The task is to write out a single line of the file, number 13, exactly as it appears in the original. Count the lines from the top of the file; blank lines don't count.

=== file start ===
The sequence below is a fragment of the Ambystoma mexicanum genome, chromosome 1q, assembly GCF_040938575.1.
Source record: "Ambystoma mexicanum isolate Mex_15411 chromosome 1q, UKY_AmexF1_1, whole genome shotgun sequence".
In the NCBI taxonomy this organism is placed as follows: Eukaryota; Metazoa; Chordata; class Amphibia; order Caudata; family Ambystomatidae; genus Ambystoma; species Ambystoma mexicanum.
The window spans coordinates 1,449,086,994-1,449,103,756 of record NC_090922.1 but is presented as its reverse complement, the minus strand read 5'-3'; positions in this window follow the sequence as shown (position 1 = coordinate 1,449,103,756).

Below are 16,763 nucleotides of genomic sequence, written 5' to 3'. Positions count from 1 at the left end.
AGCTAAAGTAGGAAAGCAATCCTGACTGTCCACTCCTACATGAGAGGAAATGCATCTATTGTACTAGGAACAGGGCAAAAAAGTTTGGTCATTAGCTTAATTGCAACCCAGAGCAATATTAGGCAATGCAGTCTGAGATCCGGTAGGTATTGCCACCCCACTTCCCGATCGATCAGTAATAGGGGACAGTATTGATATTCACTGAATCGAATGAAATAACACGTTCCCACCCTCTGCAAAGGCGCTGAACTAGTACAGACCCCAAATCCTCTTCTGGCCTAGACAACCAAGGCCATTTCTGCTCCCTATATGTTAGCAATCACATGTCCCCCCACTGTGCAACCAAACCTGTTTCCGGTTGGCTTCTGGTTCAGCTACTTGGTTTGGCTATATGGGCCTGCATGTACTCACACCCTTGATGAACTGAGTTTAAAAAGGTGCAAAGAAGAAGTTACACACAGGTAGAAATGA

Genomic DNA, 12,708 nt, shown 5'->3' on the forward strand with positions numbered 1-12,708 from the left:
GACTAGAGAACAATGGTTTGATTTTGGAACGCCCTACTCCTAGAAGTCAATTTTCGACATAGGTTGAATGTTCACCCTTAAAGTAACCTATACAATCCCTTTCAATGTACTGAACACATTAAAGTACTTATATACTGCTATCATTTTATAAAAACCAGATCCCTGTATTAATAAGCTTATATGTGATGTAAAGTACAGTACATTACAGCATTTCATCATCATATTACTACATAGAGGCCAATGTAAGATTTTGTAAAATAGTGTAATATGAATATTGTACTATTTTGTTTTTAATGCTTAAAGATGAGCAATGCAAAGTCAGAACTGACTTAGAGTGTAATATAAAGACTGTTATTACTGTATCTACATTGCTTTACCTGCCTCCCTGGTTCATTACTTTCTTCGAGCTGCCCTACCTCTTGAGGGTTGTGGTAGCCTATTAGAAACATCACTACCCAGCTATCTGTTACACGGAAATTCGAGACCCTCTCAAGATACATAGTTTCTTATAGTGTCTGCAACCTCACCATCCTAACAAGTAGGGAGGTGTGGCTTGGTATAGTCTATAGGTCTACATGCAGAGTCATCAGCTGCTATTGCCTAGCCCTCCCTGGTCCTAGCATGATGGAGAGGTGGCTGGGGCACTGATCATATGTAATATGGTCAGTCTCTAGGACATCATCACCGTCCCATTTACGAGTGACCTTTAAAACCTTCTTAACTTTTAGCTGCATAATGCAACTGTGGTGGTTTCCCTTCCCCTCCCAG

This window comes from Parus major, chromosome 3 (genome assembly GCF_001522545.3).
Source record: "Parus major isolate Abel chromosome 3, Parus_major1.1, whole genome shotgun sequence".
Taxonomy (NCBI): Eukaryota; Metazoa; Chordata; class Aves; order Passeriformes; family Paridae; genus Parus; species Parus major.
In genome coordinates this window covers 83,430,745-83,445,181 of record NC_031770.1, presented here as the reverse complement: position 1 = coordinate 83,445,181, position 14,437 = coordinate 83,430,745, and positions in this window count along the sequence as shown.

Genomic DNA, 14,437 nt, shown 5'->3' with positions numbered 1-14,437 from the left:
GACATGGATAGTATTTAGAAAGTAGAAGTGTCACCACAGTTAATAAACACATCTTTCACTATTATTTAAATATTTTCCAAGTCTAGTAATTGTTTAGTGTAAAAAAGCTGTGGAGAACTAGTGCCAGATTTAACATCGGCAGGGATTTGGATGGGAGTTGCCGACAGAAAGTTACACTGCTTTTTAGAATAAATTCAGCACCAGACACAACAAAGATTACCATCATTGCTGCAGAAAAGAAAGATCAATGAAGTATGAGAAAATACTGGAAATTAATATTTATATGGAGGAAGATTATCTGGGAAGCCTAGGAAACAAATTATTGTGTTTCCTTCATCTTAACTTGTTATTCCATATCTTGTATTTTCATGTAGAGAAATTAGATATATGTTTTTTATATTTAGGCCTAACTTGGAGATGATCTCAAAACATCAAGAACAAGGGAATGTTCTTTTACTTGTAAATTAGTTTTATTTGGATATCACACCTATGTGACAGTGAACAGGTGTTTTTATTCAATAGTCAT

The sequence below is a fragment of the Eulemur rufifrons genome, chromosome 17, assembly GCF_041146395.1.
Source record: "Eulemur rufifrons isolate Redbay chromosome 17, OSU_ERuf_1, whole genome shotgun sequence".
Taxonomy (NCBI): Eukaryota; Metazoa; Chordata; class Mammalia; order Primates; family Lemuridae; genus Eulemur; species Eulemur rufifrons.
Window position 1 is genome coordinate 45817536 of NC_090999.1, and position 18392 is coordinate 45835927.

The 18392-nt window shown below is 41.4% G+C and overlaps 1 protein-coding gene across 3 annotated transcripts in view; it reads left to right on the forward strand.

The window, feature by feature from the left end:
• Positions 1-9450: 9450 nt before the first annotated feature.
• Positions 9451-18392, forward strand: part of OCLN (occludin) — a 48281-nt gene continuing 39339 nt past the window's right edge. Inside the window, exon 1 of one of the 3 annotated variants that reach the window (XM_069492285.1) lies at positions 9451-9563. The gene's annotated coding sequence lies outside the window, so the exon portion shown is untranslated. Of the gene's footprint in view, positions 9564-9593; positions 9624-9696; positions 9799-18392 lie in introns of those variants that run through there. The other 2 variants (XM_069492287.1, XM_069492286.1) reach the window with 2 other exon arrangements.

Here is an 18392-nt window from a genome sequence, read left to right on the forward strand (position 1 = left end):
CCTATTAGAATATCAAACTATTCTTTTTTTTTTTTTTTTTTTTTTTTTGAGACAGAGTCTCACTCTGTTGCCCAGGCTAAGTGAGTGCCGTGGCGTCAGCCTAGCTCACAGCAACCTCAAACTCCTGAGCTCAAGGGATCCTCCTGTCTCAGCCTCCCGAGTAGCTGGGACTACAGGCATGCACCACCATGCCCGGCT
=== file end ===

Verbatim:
Genomic DNA, 14,437 nt, shown 5'->3' with positions numbered 1-14,437 from the left: